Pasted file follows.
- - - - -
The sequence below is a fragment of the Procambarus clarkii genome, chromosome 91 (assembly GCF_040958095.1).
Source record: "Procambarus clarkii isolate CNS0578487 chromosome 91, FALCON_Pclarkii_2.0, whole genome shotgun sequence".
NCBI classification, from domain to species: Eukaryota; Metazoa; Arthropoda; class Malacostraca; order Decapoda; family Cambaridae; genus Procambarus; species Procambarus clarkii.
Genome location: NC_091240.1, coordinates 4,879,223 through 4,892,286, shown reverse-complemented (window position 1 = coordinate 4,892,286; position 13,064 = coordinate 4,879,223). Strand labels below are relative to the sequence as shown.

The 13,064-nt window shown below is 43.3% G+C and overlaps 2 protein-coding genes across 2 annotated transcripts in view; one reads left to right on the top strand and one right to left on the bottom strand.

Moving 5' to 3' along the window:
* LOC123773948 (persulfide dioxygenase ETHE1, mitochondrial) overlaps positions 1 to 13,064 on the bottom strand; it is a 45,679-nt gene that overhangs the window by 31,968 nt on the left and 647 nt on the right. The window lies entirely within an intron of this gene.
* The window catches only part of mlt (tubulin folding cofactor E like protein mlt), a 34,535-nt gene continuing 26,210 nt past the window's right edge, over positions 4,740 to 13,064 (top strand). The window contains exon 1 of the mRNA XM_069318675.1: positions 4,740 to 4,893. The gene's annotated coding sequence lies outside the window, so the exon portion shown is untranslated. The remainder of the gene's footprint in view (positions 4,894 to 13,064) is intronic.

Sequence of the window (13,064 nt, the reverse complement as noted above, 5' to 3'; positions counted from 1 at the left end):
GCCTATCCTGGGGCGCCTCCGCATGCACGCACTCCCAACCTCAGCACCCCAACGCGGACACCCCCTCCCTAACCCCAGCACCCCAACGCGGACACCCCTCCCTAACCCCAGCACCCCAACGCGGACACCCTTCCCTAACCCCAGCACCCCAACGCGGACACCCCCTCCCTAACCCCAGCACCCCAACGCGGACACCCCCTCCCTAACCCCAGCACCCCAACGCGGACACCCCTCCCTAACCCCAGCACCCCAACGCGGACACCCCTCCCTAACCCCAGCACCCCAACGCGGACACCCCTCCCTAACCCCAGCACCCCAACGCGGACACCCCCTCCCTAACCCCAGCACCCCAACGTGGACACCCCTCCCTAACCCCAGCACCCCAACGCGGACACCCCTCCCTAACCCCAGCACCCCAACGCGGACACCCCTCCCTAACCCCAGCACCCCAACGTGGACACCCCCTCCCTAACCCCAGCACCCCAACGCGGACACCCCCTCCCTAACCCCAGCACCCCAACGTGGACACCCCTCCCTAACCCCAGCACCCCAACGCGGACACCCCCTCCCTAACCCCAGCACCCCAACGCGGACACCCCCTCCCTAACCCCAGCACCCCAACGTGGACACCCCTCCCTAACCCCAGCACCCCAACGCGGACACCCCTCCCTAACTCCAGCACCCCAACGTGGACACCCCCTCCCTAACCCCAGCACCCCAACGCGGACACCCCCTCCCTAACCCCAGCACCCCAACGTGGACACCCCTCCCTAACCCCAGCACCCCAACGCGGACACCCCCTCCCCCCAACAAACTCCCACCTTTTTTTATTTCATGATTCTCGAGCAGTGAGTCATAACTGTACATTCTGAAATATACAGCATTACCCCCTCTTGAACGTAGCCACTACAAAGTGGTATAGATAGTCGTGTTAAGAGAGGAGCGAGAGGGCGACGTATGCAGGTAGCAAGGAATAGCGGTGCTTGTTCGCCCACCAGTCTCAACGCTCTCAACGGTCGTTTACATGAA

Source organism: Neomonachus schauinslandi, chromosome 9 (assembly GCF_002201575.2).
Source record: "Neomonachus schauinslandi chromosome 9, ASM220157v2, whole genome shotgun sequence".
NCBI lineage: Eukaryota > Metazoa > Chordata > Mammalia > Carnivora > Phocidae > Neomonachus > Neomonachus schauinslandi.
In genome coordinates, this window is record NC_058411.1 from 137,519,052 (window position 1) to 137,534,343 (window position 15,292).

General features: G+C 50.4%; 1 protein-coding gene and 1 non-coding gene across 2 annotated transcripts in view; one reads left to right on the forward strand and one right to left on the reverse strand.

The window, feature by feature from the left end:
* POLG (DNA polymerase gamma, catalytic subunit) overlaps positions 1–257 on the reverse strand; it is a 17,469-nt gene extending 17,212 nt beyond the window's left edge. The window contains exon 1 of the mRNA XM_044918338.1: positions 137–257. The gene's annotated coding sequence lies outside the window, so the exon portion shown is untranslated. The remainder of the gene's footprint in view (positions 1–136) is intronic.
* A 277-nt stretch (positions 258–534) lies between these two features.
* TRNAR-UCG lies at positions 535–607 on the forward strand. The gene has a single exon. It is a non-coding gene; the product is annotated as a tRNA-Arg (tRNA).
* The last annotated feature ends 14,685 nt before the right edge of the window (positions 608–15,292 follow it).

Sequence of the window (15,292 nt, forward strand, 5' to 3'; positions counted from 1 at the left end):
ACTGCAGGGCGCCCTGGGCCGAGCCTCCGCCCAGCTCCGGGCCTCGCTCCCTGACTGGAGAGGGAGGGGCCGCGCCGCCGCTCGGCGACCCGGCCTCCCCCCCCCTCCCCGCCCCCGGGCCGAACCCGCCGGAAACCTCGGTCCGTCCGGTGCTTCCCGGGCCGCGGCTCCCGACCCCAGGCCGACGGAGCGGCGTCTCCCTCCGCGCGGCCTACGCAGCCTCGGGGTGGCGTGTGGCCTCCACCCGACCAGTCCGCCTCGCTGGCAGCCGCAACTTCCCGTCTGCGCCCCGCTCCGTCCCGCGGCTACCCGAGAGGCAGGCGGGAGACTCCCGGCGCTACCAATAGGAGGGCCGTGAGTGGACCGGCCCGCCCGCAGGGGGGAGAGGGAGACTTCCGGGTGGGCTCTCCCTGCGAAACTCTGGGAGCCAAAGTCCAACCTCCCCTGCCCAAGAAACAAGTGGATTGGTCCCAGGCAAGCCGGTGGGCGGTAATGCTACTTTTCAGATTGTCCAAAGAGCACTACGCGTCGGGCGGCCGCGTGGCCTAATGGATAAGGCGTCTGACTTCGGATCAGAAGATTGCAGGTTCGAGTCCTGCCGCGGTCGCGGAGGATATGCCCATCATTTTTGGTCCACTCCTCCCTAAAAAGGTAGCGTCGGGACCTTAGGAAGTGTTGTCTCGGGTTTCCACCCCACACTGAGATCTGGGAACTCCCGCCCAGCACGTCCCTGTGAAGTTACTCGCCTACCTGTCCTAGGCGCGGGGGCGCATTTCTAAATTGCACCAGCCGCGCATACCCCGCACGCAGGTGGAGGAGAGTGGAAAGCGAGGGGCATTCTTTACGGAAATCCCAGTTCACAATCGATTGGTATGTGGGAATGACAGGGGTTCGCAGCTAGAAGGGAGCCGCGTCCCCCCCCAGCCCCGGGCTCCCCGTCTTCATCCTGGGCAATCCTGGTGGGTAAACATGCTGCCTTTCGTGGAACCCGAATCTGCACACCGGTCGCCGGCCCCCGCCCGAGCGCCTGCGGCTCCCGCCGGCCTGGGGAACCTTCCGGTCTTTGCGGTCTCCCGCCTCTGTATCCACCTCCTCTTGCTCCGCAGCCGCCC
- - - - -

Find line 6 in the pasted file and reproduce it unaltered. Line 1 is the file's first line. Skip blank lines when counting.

Moving 5' to 3' along the window: